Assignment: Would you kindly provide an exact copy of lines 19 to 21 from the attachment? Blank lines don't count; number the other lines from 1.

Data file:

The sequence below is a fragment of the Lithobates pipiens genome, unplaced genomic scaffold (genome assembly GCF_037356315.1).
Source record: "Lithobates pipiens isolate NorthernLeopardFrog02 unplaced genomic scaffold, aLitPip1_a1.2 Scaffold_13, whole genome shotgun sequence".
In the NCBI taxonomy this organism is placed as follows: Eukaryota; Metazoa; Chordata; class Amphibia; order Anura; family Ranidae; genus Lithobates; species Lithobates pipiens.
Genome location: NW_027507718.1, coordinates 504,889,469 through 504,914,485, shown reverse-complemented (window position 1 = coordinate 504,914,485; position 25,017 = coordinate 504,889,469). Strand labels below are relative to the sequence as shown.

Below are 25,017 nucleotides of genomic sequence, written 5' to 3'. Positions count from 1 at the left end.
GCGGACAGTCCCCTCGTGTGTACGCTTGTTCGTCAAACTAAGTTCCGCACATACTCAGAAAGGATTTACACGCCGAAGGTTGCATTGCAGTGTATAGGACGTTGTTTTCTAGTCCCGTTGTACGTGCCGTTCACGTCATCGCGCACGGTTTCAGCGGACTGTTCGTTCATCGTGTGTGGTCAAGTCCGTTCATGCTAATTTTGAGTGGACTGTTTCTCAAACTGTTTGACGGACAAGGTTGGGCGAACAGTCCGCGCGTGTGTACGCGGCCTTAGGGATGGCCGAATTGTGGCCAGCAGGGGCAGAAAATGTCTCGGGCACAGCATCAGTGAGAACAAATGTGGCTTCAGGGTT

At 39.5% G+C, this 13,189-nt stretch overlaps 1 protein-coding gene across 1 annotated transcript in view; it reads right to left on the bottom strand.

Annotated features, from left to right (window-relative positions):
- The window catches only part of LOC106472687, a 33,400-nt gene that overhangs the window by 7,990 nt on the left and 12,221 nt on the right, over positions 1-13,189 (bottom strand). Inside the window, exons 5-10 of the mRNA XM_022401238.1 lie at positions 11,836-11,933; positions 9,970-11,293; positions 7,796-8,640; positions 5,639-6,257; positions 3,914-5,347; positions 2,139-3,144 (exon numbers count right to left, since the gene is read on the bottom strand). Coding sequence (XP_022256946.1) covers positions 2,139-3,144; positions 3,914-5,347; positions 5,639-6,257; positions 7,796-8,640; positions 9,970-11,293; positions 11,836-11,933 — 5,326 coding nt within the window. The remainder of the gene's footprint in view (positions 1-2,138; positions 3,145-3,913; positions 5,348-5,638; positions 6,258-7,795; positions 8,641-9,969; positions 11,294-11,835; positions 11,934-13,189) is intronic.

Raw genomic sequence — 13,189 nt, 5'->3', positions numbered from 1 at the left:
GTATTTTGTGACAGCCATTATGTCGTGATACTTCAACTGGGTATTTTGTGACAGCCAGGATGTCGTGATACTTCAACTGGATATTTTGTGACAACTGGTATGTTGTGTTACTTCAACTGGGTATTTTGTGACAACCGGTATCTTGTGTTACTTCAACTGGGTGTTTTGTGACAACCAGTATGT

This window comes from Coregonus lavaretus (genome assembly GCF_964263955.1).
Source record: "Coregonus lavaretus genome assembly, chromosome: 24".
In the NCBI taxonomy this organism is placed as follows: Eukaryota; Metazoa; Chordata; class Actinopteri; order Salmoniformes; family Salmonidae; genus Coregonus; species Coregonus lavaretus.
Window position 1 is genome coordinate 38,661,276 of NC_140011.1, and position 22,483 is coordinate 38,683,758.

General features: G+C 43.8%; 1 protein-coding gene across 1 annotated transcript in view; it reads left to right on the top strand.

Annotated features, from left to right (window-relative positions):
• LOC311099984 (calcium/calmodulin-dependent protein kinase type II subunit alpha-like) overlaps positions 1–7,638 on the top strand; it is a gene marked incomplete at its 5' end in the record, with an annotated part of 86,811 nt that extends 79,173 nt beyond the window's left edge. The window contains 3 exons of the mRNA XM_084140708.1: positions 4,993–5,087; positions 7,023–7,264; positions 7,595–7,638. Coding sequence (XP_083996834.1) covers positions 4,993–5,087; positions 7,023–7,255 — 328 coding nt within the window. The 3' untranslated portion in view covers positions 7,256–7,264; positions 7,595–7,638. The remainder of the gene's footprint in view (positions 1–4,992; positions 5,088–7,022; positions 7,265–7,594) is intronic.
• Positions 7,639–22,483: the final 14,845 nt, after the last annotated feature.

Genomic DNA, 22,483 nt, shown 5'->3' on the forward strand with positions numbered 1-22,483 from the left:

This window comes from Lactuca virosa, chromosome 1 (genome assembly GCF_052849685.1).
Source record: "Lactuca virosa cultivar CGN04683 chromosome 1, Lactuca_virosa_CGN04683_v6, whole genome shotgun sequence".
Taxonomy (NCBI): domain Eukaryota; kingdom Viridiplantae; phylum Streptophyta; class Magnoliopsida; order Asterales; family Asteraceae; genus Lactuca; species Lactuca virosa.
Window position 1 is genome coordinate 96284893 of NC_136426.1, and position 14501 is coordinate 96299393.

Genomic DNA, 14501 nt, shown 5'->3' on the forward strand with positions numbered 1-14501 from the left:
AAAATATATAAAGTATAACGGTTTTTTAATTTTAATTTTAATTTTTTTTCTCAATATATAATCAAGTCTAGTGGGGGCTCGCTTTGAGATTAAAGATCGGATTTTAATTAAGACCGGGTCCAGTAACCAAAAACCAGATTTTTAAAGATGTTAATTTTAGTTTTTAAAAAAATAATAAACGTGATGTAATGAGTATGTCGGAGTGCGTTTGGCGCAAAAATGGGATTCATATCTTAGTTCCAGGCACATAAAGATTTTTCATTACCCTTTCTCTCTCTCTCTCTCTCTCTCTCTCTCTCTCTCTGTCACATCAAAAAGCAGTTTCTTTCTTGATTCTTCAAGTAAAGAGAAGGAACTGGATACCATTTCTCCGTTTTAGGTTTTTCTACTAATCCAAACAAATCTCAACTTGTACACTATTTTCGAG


• Positions 7,639–22,483: the final 14,845 nt, after the last annotated feature.

Genomic DNA, 22,483 nt, shown 5'->3' on the forward strand with positions numbered 1-22,483 from the left:

This window comes from Lactuca virosa, chromosome 1 (genome assembly GCF_052849685.1).